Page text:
Cost concerns have also put direct pressure on rising emergency physician earnings, perhaps unfairly. Certainly our wages contribute greatly to variable costs, especially as more EDs no longer have spare capacity and pay for additional providers during peak hours to match patient demand. But efforts to reduce physician labor costs can have farther-reaching adverse effects, as when the best trainees are drawn to other medical fields or to the technology sector.
Moreover, administrative costs account for far more growth in American healthcare spending, especially compared with other developed nations. Ballooning overhead may also explain why, as practitioners, we scarcely notice any additional resources supporting our work, even as its overall costs increase. Even though it can be expensive, health care ultimately supports and fuels the whole economy. For instance, treating a technology executive’s myocardial infarction (or her father’s pneumonia) allows her to continue to be productive.
Ditto for education, as when this executive is willing to pay handsomely for a top-notch education for her children. Baumol’s key insight was that cutting these services hampers the most productive sectors much more than it might free capital to invest in them, Skimping on health care thus hinders the economy as a whole. As such, we should recognize superlative emergency care as an enabler and guardian of societal growth and prosperity.
That said, Baumol’s cost disease theory applies to us as emergency physicians only to the extent that innovation in our daily work is impossible or specifically where innovation cannot produce economies of scale. Certainly this is not entirely the case. Telemedicine could provide specialized care in remote areas and reduce transfers, perhaps by leveraging bedside ancillary providers.  Electronic health records (EHR) can be another driver of productivity growth. Any emergency physician who has ever been exasperated by their EHR infrastructure will recognize the urgency of a better user interface.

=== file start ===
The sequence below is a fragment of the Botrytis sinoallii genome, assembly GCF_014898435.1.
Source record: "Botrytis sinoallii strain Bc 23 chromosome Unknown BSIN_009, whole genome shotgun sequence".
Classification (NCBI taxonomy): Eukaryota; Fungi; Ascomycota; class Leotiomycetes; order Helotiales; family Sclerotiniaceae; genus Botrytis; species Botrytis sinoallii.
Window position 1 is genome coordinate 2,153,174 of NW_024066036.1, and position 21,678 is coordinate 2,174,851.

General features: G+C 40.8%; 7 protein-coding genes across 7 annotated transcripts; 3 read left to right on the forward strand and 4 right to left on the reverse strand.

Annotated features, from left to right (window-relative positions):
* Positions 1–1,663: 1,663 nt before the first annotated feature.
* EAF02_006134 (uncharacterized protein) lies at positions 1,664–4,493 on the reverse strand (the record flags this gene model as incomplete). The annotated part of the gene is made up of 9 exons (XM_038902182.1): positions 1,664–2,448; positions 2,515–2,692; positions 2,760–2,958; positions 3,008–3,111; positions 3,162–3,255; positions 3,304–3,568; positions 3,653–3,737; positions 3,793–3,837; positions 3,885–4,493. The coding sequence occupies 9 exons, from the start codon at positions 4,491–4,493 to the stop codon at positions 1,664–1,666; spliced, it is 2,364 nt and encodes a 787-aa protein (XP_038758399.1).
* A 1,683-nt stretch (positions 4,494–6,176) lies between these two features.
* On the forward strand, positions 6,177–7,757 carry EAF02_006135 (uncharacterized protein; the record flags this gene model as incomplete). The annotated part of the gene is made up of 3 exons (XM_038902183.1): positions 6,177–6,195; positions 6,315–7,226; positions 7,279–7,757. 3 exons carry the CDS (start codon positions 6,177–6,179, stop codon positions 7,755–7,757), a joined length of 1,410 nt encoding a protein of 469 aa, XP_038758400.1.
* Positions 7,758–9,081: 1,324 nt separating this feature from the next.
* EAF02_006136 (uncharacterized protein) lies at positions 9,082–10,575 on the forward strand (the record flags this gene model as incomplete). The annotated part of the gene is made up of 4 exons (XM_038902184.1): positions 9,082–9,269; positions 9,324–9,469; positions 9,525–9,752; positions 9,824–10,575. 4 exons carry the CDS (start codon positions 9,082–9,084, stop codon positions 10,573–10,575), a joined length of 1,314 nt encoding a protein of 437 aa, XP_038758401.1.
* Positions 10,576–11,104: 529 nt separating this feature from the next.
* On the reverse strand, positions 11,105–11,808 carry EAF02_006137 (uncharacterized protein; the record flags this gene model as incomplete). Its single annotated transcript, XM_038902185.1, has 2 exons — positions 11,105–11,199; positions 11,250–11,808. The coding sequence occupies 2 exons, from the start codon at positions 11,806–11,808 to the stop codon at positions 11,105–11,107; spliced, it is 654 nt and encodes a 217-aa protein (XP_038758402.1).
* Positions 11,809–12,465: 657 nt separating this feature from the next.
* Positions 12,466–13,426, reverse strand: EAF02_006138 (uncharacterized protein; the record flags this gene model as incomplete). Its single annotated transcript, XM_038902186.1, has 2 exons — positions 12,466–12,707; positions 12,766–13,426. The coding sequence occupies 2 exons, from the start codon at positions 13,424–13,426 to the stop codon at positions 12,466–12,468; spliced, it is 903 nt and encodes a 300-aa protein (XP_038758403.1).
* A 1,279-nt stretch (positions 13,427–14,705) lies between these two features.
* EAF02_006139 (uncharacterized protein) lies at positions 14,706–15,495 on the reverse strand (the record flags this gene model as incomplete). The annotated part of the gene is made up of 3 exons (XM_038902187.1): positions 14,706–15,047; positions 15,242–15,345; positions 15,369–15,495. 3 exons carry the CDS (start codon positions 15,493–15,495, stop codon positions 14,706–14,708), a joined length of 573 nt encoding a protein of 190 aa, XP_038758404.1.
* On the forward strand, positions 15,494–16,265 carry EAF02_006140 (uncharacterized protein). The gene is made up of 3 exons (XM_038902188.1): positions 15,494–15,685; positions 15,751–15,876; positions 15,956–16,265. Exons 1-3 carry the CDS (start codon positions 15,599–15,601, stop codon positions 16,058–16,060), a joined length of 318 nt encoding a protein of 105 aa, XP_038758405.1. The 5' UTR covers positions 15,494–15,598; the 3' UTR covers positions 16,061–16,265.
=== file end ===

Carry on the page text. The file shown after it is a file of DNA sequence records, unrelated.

Arrangements that allow for information exchange between health systems may prove especially useful for emergency physicians needing immediate access to prior records.  Locating a prior Creatinine value or EKG should need only a single click, and the fact that multiple steps are often required (including perhaps a series of faxes or phone calls) affords tremendous room for growth. Local information exchanges that integrate into the EHR easily could also facilitate more appropriate follow-up after ED visits and streamline the whole medical sector.
The Kaiser Permanente health system has made important advances in a number of these areas.  In particular, continual coordination of care has minimized bounceback ED visits and readmissions. Kaiser’s role as both patient insurer and care provider uniquely motivates this cooperation, but the Centers for Medicare and Medicaid Services (CMS) is attempting to replicate these incentives through accountable care organizations (ACOs) and other payment models.
Moreover, a number of other alternative payment models beyond fee-for-service have been proposed to encourage alignment between providers and payers and improve the quality, and perhaps reduce the quantity, of emergency department care.  Yet even as these reforms take aim at distorted billing incentives, they also run a risk of increasing administrative complexity and costs rather than reducing them closer to other developed nations. Ideally, policy changes should restrain overhead costs, which may actually be amenable to innovation. If we remain open to technology that can more efficiently bill, audit, and evaluate our work, we may find more resources available for our basic day-today task of evaluating and treating patients.
Even as ED care becomes more efficient, it will always be expensive because it is important, complex, and always available. That is precisely why it is often impossible to provide in another setting. Cost- cutting efforts may be limited because acute care is a necessity, and Baumol’s cost disease explains why our budgets will, and should, grow. Broader understanding of these ideas can help us justify why our care is worth paying for and why it is actually harmful to ask for more with less.